If Chocolate Could Talk, Here’s What It Would Tell You

I'm sweet, but I also have a dark side.

I am, and have always been, a symbol of indulgence, love, richness, and joy. Lucky kids wear me smeared across their mouths and on their fingertips as a sign of the ultimate childhood satisfaction. I’m the iconic Valentine’s Day gift for celebrating romance, yet also the go-to salve for the rejected or dejected any day of the year. But prepare for your chocolate-loving hearts to break just a bit, folks. My life story is not entirely sweet.

It is hot and epic, which is only fitting given that I am native to the equatorial regions of the Americas and have been around for many millennia. I come from a small evergreen tree in the ­genus Theobroma (“food of the gods” in Greek) that grows football-shaped pods—not on its branches, like most fruit trees, but on the trunk. The pods have leathery skins that cover a slimy, sweet-sour flesh and house roughly 40 seeds each.

I was likely first grown 5,000 years ago in current-day Ecuador—for booze. (Yes, my flesh can be fermented into an alcoholic beverage.) But soon enough, my seeds—aka cacao beans—became the forever focus. The Mayans, among others, dried, roasted, and cracked them into cacao nibs, which they then ground into cocoa flour and blended with water to make a drink. One early European colonizer who tasted the mix (which included spicy chile peppers, fragrant flowers, and sometimes cornmeal) said I was “more a drink for pigs than a drink for humanity.” In time, he grew to enjoy the beverage, eating his words as aristocrats across Europe took to drinking a similar blend made with rose water, egg yolks, or almonds—emulating the ­Mayans after all.

Beyond satisfying the early human sweet tooth, cacao beans have turned out to be full of fiber, antioxidants, monounsaturated fat, flavanols, and other compounds that studious 21st-century humans know are important to overall health. My flavanols in particular are good for lowering blood pressure, though if that were your main objective, you’d be best off eating entirely unsweetened dark chocolate, and who wants to do that? Even my bitterest compound, theobromine, is suspected of being good for the heart and brain. Yet beware: That’s what can poison your dog if she raids your chocolate stash.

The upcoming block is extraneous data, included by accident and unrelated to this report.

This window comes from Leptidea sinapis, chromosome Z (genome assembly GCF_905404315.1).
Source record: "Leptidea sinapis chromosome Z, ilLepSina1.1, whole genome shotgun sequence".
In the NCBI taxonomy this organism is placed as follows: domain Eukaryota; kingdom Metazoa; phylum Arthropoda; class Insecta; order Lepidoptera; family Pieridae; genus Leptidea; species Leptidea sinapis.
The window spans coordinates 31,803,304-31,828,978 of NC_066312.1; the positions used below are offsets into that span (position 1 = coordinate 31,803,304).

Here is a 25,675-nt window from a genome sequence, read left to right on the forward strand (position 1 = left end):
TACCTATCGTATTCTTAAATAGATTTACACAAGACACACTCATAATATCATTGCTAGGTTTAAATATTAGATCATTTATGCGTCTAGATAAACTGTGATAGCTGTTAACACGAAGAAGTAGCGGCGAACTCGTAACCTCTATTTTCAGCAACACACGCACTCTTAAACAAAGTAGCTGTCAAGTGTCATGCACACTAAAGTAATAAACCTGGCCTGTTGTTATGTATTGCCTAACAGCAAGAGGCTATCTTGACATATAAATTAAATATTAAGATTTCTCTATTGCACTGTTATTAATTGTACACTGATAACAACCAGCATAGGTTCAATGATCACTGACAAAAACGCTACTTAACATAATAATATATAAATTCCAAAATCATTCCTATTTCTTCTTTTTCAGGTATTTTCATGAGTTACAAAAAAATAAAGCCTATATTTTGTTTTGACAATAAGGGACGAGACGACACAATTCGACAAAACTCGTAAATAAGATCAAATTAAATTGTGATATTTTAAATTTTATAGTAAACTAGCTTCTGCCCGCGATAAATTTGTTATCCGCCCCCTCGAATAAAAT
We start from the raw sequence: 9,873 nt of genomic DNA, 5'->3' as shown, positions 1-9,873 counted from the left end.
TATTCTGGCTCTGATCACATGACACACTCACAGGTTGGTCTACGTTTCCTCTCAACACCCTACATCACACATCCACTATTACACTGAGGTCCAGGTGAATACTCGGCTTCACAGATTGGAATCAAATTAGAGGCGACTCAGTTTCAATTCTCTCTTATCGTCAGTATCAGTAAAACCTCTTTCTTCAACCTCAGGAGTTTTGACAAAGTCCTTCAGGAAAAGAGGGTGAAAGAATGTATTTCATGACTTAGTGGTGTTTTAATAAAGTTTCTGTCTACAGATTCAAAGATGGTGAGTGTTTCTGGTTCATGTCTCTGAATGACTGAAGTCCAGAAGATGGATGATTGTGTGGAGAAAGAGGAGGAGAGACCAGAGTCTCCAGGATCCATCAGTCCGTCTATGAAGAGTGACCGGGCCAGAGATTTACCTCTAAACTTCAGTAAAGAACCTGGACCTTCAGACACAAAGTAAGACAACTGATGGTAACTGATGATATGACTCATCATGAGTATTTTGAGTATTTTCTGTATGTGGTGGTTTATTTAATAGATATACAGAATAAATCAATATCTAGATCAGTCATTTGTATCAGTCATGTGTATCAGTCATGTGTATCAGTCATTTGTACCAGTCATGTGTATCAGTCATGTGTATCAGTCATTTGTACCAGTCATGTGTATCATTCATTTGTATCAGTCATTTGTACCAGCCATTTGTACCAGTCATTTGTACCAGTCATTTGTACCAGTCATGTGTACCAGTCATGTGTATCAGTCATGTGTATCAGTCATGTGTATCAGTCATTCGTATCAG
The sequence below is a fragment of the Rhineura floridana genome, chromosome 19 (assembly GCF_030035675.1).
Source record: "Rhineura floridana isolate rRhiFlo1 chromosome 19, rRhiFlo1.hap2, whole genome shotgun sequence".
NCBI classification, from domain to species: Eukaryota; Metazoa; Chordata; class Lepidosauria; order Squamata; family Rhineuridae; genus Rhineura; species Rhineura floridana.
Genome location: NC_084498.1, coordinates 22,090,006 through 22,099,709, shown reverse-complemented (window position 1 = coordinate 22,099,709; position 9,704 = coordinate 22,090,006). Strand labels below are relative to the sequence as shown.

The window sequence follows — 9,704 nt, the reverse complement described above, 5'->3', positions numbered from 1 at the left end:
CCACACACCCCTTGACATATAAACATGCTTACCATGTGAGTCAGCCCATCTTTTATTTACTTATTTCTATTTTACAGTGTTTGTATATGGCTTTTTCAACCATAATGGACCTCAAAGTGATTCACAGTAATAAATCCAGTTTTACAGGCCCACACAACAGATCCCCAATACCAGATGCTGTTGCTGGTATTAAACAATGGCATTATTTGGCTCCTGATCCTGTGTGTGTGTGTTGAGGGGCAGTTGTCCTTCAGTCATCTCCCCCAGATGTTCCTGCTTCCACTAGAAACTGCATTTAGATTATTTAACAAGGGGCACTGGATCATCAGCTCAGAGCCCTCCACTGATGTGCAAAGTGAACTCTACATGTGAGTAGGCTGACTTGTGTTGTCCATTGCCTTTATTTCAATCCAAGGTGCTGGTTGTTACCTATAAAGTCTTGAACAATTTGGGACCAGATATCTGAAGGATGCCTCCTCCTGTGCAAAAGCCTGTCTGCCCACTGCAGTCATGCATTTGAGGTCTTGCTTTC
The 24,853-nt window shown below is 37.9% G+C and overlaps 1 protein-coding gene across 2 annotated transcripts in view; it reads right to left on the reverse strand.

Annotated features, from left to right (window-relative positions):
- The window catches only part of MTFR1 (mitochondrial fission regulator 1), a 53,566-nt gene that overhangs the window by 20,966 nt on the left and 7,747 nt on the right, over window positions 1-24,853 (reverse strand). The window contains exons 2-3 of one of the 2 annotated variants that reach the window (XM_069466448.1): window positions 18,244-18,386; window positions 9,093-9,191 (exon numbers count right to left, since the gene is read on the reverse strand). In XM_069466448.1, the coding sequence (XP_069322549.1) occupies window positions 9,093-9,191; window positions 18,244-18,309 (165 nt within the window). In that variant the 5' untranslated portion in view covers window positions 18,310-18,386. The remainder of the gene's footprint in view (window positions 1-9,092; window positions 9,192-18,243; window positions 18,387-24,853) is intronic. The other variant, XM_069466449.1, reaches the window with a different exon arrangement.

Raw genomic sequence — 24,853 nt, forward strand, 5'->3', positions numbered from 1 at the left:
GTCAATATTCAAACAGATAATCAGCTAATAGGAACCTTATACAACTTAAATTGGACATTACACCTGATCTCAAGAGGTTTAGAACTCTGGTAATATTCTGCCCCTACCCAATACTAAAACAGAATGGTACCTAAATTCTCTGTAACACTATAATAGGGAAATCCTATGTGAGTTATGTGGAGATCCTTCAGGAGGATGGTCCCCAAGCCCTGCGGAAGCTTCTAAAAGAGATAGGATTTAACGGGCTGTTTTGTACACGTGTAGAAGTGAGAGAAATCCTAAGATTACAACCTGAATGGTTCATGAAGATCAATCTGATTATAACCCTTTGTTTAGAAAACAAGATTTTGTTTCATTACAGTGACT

I was almost exclusively available to the upper classes until the Industrial Revolution, when someone finally brought the hydraulic press to bear on cacao beans. Manufacturers could then force the vegetable fat out of my nibs and produce cocoa butter, which permitted cooks to more easily create indulgences such as chocolate bars, truffles, and cakes.

To be perfectly honest, however, I didn’t really become a treat for the masses as a result of technology. To this day, I am a product of labor and hardship. Since my pods ripen at irregular times and are attached to my tree by a delicate stem that would be damaged by a machine, all my harvesting and processing must be done by hand. It was Mayan and Aztec commoners, almost always women and children, who toiled so that royalty, priests, and celebrated warriors could indulge in me. Once Spanish and Portuguese colonizers realized that cacao was an agricultural gold mine, they relied on the transatlantic slave trade to populate their cacao plantations in places such as Brazil. Shamefully, the story continues today, as much of the mass-market chocolate you buy at the grocers is produced with the help of more than 2 million  West African children who labor, often not paid at all, on family farms in Ivory Coast and Ghana, the biggest cocoa-growing countries in the world.

If you’ve lost your sweet tooth at the thought of this unsavory background, there are ways to consume me with a freer conscience. Look for labels on chocolate that indicate ethical labor standards: Fairtrade, Utz, and Rainforest Alliance (though the organizations admit that audits of supply chains for child workers are imperfect).

One brand, Tony’s Choco­lonely, is explicitly devoted to the goal of eradicating slave labor in the chocolate industry. Founded by a Dutch journalist who once tried to get himself arrested for “supporting” child ­slavery—i.e., buying chocolate from the local store—it has become a leading brand in the Netherlands and is now available in the United States. You can purchase Tony’s Chocolonely products online and in select retail outlets. Sure, it will cost more than your average chocolate: $2.25 for a 1.8-ounce bar. But it may not leave as sour a taste in your mouth, ethically speaking.

Magical Mexican hot chocolate

mexican hot chocolatePixel-shot/Shutterstock

To make the treat known as champurrado, add ½ cup masa harina (Mexican corn flour, available at well-stocked supermarkets and Latin grocers) to a medium saucepan. Set over medium heat and add 1-quart cold water a little at a time, whisking for a smooth mixture. Raise heat to bring to a simmer, then lower heat to maintain it. Add in 3 ounces dark chocolate; ¼ teaspoon ground cinnamon; a pinch each ground allspice, ­cayenne pepper, and salt; and 3 tablespoons granulated sugar, brown sugar, or honey—all while whisking and scraping to prevent scorching. When chocolate is thick and creamy, after about 5 minutes, add more salt and/or sweetener to taste. As drink cools and thickens, thin with hot ­water as necessary.

Sources: Chocolate: A Global History by Sarah Moss and Alexander Badenoch

Kate Lowenstein is a health editor currently at Vice; Daniel Gritzer is the culinary director of the cooking site Serious Eats.

Originally Published in Reader's Digest

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